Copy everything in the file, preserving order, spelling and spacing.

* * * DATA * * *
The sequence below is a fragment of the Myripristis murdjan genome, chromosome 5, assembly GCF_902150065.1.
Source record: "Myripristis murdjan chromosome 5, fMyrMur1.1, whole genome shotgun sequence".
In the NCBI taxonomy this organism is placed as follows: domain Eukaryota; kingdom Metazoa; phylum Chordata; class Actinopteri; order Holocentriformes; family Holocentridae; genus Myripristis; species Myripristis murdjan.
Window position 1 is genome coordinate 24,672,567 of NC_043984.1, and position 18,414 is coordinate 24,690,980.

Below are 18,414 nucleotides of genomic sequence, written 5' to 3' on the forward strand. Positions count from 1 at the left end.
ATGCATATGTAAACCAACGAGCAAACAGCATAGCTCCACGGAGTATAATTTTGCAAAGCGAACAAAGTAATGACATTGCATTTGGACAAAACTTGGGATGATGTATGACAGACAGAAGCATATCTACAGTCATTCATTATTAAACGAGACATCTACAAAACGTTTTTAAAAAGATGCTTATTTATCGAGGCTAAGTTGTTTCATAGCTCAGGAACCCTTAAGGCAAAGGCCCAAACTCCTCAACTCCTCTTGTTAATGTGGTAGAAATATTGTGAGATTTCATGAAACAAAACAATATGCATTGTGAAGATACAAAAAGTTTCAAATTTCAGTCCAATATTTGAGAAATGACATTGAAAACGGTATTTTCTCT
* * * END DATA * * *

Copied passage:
The sequence below is a fragment of the Myripristis murdjan genome, chromosome 5, assembly GCF_902150065.1.
Source record: "Myripristis murdjan chromosome 5, fMyrMur1.1, whole genome shotgun sequence".
In the NCBI taxonomy this organism is placed as follows: domain Eukaryota; kingdom Metazoa; phylum Chordata; class Actinopteri; order Holocentriformes; family Holocentridae; genus Myripristis; species Myripristis murdjan.
Window position 1 is genome coordinate 24,672,567 of NC_043984.1, and position 18,414 is coordinate 24,690,980.

Below are 18,414 nucleotides of genomic sequence, written 5' to 3' on the forward strand. Positions count from 1 at the left end.
ATGCATATGTAAACCAACGAGCAAACAGCATAGCTCCACGGAGTATAATTTTGCAAAGCGAACAAAGTAATGACATTGCATTTGGACAAAACTTGGGATGATGTATGACAGACAGAAGCATATCTACAGTCATTCATTATTAAACGAGACATCTACAAAACGTTTTTAAAAAGATGCTTATTTATCGAGGCTAAGTTGTTTCATAGCTCAGGAACCCTTAAGGCAAAGGCCCAAACTCCTCAACTCCTCTTGTTAATGTGGTAGAAATATTGTGAGATTTCATGAAACAAAACAATATGCATTGTGAAGATACAAAAAGTTTCAAATTTCAGTCCAATATTTGAGAAATGACATTGAAAACGGTATTTTCTCT